Video

Video Report: Human Rights in Annexed Crimea Deteriorating

A new report by Freedom House and the Atlantic Council of the United States says the human rights situation in Crimea has deteriorated since the peninsula was annexed by Russia in March of last year. The report says the new authorities in Crimea are discriminating against minorities, suppressing freedom of expression, and forcing residents to assume Russian citizenship or leave. Zlatica Hoke has more.
Video

Video 50 Years Later African-Americans See New Voting Rights Battles Ahead

Thousands of people will gather to mark the 50th anniversary of a historic civil rights march on March 7th in Selma, Alabama. In 1965, dozens of people were seriously injured during the event known as “Bloody Sunday,” after police attacked African-American demonstrators demanding voting rights. VOA’s Chris Simkins introduces us to some civil rights pioneers who are still fighting for voting rights in Alabama more than 50 years later.
Video

Video Craft Brewers Taking Hold in US Beer Market

Since the 1950’s, the U.S. beer industry has been dominated by a handful of huge breweries. But in recent years, the rapid rise of small craft breweries has changed the American market and, arguably, the way people drink beer. VOA’s Jeff Custer reports.
Video

Video Video Claims to Show Shia Forces in Iraq Executing Sunni Boy

A graphic mobile phone video is spreading on the Internet, claiming to show Iraqi forces or Shia militia executing a handcuffed Sunni boy. Experts have yet to verify the video, but already Islamic State followers are publicizing it across social media, playing on deep-rooted sectarian fears. VOA’s Jeff Seldin reports.
Video

Video Ukrainian Authorities Struggle to Secure a Divided Mariupol

Since last month's cease-fire went into effect, shelling around the port city of Mariupol has decreased, but it is thought pro-Russian separatists remain poised to attack. For the city’s authorities, a major challenge is gaining the trust of residents, while at the same time rooting out informants who are passing sensitive information to the rebels. Patrick Wells reports for VOA.
Video

Video Volunteer Gauge-Watchers Help Fine-Tune Weather Science

An observation system called CoCoRaHS is working to improve weather science, thanks to thousands of volunteers across the country who measure precipitation in their own backyards, then share their data through the Internet. VOA's Shelley Schlender reports.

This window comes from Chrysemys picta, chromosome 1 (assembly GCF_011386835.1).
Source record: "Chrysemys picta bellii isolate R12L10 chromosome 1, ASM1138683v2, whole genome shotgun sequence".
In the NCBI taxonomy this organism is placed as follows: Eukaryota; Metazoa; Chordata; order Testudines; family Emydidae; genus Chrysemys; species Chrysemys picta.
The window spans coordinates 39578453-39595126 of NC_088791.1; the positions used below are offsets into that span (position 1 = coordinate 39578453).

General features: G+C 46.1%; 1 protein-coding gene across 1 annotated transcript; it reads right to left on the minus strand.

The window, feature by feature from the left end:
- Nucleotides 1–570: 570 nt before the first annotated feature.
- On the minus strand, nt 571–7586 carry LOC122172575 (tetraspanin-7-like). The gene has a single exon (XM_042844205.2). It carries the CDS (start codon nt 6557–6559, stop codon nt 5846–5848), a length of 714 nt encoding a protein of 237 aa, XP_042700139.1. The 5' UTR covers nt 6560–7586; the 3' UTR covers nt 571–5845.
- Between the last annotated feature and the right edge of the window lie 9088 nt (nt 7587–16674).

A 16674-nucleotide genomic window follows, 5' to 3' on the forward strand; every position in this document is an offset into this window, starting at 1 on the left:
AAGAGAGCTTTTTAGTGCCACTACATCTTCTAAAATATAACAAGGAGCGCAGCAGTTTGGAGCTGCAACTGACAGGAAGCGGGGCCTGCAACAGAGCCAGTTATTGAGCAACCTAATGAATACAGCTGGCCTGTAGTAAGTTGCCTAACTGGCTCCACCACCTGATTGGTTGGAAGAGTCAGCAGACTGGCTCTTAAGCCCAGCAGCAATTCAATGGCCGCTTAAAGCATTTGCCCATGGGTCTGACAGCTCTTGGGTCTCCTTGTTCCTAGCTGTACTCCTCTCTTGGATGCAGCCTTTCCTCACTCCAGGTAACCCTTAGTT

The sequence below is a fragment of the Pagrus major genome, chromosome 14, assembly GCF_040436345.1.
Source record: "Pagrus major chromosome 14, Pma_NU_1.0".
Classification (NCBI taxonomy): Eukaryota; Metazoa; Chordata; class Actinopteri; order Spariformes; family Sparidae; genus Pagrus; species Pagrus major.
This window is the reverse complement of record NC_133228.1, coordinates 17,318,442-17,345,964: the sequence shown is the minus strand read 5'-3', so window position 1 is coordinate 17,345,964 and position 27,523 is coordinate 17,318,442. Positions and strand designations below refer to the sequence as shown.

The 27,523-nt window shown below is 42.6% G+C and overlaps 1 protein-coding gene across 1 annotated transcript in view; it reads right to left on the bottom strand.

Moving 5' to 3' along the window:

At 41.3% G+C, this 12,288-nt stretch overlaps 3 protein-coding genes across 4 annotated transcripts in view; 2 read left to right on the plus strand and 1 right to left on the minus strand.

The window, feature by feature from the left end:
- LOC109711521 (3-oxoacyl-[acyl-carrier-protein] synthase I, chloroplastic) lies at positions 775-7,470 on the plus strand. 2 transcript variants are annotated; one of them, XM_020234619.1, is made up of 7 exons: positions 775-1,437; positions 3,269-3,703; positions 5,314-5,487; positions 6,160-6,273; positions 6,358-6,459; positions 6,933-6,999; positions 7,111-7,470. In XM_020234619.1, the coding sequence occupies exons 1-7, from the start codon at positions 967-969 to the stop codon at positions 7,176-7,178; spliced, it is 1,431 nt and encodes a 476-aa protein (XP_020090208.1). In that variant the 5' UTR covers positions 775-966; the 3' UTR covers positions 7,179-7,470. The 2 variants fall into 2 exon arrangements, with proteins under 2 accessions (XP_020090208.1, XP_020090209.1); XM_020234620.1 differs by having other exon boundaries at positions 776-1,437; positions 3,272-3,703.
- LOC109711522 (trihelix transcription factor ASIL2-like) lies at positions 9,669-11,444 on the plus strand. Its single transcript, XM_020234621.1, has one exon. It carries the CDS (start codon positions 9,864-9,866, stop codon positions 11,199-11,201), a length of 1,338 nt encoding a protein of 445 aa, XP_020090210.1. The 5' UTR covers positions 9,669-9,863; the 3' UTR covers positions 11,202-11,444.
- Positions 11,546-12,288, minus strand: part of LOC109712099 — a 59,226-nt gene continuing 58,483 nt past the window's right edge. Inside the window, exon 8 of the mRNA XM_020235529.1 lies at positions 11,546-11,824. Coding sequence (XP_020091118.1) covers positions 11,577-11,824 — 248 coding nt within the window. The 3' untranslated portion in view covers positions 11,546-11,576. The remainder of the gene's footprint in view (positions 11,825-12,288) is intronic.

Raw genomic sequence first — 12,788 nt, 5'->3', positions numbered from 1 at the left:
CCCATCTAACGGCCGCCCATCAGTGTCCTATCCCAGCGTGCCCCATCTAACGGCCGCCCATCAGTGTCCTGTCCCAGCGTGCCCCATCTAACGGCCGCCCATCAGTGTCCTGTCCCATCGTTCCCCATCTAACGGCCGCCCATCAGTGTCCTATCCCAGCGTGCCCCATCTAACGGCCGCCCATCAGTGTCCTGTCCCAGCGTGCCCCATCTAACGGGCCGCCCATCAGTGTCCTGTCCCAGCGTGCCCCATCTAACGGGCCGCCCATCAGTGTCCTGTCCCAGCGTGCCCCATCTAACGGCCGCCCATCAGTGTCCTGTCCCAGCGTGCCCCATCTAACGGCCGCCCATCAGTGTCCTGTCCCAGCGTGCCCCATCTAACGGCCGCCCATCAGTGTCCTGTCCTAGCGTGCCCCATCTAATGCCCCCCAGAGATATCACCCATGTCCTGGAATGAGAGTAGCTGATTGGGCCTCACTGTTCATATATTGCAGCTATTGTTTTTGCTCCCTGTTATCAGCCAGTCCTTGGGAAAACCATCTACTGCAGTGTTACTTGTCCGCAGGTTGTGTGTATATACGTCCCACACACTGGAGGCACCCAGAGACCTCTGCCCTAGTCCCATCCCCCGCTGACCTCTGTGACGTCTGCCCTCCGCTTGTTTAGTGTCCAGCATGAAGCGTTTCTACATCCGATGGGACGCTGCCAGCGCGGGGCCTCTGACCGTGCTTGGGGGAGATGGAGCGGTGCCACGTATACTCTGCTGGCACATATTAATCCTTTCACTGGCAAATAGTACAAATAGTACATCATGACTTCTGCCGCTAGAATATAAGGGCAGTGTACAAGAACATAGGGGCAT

Video

Video NASA Spacecraft Approaches a Dwarf Planet

NASA’s Dawn spacecraft will make history on Friday, March 6, when it becomes the first man-made object to orbit a dwarf planet named Ceres. It is located in the asteroid belt between Mars and Jupiter, almost 500 million kilometers from Earth. Among other objectives, Dawn will try to examine two mysterious bright white spots detected on the planet’s surface. VOA’s George Putic has more.
Video

Video Young Muslims Radicalized Online

Young Muslims are being radicalized ‘in their bedrooms’ through direct contact with Islamic State or ISIL fighters via the Internet, according to terror experts. There are growing concerns that authorities and Internet providers are not doing enough to counter online extremism - which analysts say is spread by a prolific network of online supporters around the world. Henry Ridgwell reports from London.
Video

Video Positive Messaging Transforms Ethiopia's Image

Ethiopia was once known for famine and droughts. Now, headlines more often point to its fast-growing economy and its emergence as a regional peacemaker. How has Addis Ababa changed the narrative? VOA's Marthe van der Wolf reports.
Video

Video Answers Elude Families of MH370 Passengers

For the families on board Malaysia Airlines flight MH370, an airline official’s statement nearly one year ago that the plane had lost contact with air traffic control at 2:40 AM is the only thing that remains confirmed. William Ide reports.

All About America

Circumventing Censorship

An Internet Primer for Healthy Web Habits

As surveillance and censoring technologies advance, so, too, do new tools for your computer or mobile device that help protect your privacy and break through Internet censorship.
More

World Currencies

EUR
USD
0.9034
JPY
USD
120.24
GBP
USD
0.6550
CAD
USD
1.2440
INR
USD
62.254

Rates may not be current.